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April 24, 2014 / 24 Nisan, 5774
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Posts Tagged ‘arab nationalism’

Why US Policy Betrayed the Moderates

Wednesday, August 21st, 2013

Originally published at Rubin Reports.

In 1848, the new Communist movement issued a manifesto. It began with the opening line:

“A specter is haunting Europe—the specter of Communism.”

For our purposes today, this threat might be reworded as:

“A specter is haunting the Middle East—the specter of America.”

For example, about a year ago Dubai’s police chief addressed a major international Gulf Arab security conference. He said that there were about three dozen security threats to the Gulf Arab countries. But this well-respected security expert said the number-one threat was the United States.

Since that time, this American specter has become vivid. For instance, The New York Times had a recent editorial which stated that the only protection for Egypt’s democracy–meaning Muslim Brotherhood participation in the next Egyptian government–was the United States and Europe. The Egyptian regime, Israel, and Saudi Arabia and the Gulf Arab states were bad for wanting to protect their societies from Islamic ideology, revolution, and anti-Western Sharia states!

Might the United States and its allies rather be expected to battle Turkey, Iran, Hamas, Hizballah, Tunisia, Bahrain, and Hamas or otherwise might it support Islamists while Saudi Arabia fought Europe’s and America’s response as too soft on Hizballah?

But what if a crazy notion seizes policymakers, blessed with the mush of ignorance about the Middle East, that they can take control of the troublemakers? Perhaps Germany (World War One and Two jihads), or the Soviet control of radical nationalist regimes in the 1950s and 1960, or the French rescue of the Palestinian leadership in the late 1940s, or Ayatollah Ruhollah Khomeini in Iran during the 1970s, or America in the 1950s (Arab nationalism), or the 2010 Muslim Brotherhood would turn nominal extremists into friends?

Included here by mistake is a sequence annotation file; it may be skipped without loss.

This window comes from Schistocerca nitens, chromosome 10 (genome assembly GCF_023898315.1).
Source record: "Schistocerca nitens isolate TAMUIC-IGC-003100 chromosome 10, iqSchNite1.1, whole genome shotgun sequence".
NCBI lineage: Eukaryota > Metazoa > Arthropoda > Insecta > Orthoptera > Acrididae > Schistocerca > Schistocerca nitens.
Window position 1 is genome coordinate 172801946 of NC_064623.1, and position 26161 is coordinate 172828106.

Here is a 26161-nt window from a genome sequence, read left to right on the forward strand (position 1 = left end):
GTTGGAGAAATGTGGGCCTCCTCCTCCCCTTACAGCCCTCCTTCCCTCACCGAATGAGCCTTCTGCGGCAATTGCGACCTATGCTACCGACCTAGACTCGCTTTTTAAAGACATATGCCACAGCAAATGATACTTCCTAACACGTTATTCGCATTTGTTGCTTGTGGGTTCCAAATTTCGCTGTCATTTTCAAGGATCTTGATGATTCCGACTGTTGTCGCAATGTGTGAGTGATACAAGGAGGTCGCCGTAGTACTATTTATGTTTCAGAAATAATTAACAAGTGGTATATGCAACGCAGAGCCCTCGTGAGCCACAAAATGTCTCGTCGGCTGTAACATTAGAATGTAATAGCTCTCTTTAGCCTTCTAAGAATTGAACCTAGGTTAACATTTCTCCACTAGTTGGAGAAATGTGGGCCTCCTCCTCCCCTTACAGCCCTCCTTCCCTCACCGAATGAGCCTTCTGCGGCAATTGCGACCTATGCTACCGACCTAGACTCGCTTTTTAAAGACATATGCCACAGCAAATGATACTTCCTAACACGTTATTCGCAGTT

Imagine, dunderheads in Washington, London, Paris, and so on thinking they are masterfully preserving stability, making peace, and harnessing Sharia in the cause of boosting democracy!

How smug would be the smiles when those who perpetrated September 11, 2001, were supposedly defeated by those mentored into power a decade later by the West in Benghazi on September 11, 2012, or in the Arab Spring or the Syrian revolution!

Look at it through the eyes of the Arabs, Iranians, Turks, Kurds, and Israelis who think they will try to impose a new order the region?

Consider a famous speech by Winston Churchill at Fulton, Missouri, on March 5, 1946. In contrast to the Communist Manifesto,100 years later, Churchill began, “From Stettin in the Baltic to Trieste in the Adriatic, an Iron Curtain is descended across the continent.” It might be strange that these two statements are compared to the current situation in the Middle East. But actually, they make a lot of sense.

The intention of great powers seemed to impose one (European) system on the region. In the first case, it was Communism. In Churchill’s case, it was anti-Communism he advocated, which in parallel would be Anti-Islamism.

But today, what is the system that Arabs, Iranians, Turks, and Israelis think they will try to impose on the region? The answer for those who have been watching in recent years is revolutionary Islamism.

It might seem strange that this is the thinking, but it isn’t. The question is whether there is a system that Western Europeans want to impose. And the answer is that to the Arabs and others in the region–although this does not mean it has to be true–since the 1979 Iranian revolution, they have supported radical Islamism. In fact, it should be understood that after the Arab Spring, Arabs did not generally identify Western interests with support for moderate democracy, but with support for Islamism.

Incidentally, Churchill’s title was the Sinews of Strength, and he favored policy leading a coalition of the Free world which would be welcome today.

To summarize, in the 1930s, Churchill favored anti-fascism and advocated a united front against Nazi Germany. After World War Two, he supported an alliance of the Free World against the Iron Curtain.

Where is the Churchill of today?

Well, directly his bust was quickly chucked from the White House because he was the symbol for Obama of Western colonialism.

Who was the genuine symbol of anti-colonialism for Obama? The left wing anti-Western revolutionary ideological movement represented by the Muslim Brotherhood or Chavez, and other demagogues.